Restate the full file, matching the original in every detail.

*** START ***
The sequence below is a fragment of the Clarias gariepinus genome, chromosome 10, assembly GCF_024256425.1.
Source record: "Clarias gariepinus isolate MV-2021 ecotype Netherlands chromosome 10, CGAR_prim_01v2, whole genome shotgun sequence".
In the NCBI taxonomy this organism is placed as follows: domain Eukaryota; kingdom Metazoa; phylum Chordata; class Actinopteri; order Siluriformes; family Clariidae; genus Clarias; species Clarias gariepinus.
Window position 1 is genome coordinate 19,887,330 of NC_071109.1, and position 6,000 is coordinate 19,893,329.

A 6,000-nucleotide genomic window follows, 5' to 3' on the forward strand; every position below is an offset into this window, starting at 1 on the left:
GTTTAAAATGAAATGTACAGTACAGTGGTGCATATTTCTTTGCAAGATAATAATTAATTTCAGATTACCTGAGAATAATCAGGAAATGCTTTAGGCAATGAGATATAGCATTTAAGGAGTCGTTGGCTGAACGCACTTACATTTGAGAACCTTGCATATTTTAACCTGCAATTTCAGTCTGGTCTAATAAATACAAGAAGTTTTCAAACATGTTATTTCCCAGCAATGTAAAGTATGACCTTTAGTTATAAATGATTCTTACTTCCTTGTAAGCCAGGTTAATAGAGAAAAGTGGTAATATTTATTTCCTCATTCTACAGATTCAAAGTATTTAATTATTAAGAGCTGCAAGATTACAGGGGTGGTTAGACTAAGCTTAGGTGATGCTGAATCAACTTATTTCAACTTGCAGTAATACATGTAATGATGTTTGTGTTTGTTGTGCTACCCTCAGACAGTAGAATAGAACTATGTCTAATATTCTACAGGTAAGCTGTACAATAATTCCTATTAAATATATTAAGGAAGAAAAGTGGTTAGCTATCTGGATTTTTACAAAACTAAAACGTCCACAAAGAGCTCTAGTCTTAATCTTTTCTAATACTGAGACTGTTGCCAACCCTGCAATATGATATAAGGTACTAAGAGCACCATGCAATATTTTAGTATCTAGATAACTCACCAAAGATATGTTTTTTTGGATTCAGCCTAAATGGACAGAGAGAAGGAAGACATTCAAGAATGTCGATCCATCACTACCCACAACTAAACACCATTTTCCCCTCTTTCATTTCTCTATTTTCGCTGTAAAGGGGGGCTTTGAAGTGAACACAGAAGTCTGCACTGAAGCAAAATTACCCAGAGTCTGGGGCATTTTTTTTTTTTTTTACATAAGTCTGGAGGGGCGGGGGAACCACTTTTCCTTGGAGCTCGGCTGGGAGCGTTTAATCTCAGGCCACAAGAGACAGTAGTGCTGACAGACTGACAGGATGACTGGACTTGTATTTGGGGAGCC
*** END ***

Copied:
The sequence below is a fragment of the Clarias gariepinus genome, chromosome 10, assembly GCF_024256425.1.
Source record: "Clarias gariepinus isolate MV-2021 ecotype Netherlands chromosome 10, CGAR_prim_01v2, whole genome shotgun sequence".
In the NCBI taxonomy this organism is placed as follows: domain Eukaryota; kingdom Metazoa; phylum Chordata; class Actinopteri; order Siluriformes; family Clariidae; genus Clarias; species Clarias gariepinus.
Window position 1 is genome coordinate 19,887,330 of NC_071109.1, and position 6,000 is coordinate 19,893,329.

A 6,000-nucleotide genomic window follows, 5' to 3' on the forward strand; every position below is an offset into this window, starting at 1 on the left:
GTTTAAAATGAAATGTACAGTACAGTGGTGCATATTTCTTTGCAAGATAATAATTAATTTCAGATTACCTGAGAATAATCAGGAAATGCTTTAGGCAATGAGATATAGCATTTAAGGAGTCGTTGGCTGAACGCACTTACATTTGAGAACCTTGCATATTTTAACCTGCAATTTCAGTCTGGTCTAATAAATACAAGAAGTTTTCAAACATGTTATTTCCCAGCAATGTAAAGTATGACCTTTAGTTATAAATGATTCTTACTTCCTTGTAAGCCAGGTTAATAGAGAAAAGTGGTAATATTTATTTCCTCATTCTACAGATTCAAAGTATTTAATTATTAAGAGCTGCAAGATTACAGGGGTGGTTAGACTAAGCTTAGGTGATGCTGAATCAACTTATTTCAACTTGCAGTAATACATGTAATGATGTTTGTGTTTGTTGTGCTACCCTCAGACAGTAGAATAGAACTATGTCTAATATTCTACAGGTAAGCTGTACAATAATTCCTATTAAATATATTAAGGAAGAAAAGTGGTTAGCTATCTGGATTTTTACAAAACTAAAACGTCCACAAAGAGCTCTAGTCTTAATCTTTTCTAATACTGAGACTGTTGCCAACCCTGCAATATGATATAAGGTACTAAGAGCACCATGCAATATTTTAGTATCTAGATAACTCACCAAAGATATGTTTTTTTGGATTCAGCCTAAATGGACAGAGAGAAGGAAGACATTCAAGAATGTCGATCCATCACTACCCACAACTAAACACCATTTTCCCCTCTTTCATTTCTCTATTTTCGCTGTAAAGGGGGGCTTTGAAGTGAACACAGAAGTCTGCACTGAAGCAAAATTACCCAGAGTCTGGGGCATTTTTTTTTTTTTTTACATAAGTCTGGAGGGGCGGGGGAACCACTTTTCCTTGGAGCTCGGCTGGGAGCGTTTAATCTCAGGCCACAAGAGACAGTAGTGCTGACAGACTGACAGGATGACTGGACTTGTATTTGGGGAGCC